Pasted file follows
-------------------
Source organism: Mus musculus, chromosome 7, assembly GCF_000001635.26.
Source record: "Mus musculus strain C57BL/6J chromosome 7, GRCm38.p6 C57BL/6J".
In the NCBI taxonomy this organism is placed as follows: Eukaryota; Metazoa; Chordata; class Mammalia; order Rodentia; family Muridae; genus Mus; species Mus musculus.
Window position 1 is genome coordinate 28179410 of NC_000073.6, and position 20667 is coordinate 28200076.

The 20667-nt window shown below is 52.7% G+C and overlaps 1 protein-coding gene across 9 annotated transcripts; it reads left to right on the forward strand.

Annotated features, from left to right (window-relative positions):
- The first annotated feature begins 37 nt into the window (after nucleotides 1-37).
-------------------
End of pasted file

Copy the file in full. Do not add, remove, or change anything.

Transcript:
Source organism: Mus musculus, chromosome 7, assembly GCF_000001635.26.
Source record: "Mus musculus strain C57BL/6J chromosome 7, GRCm38.p6 C57BL/6J".
In the NCBI taxonomy this organism is placed as follows: Eukaryota; Metazoa; Chordata; class Mammalia; order Rodentia; family Muridae; genus Mus; species Mus musculus.
Window position 1 is genome coordinate 28179410 of NC_000073.6, and position 20667 is coordinate 28200076.

The 20667-nt window shown below is 52.7% G+C and overlaps 1 protein-coding gene across 9 annotated transcripts; it reads left to right on the forward strand.

Annotated features, from left to right (window-relative positions):
- The first annotated feature begins 37 nt into the window (after nucleotides 1-37).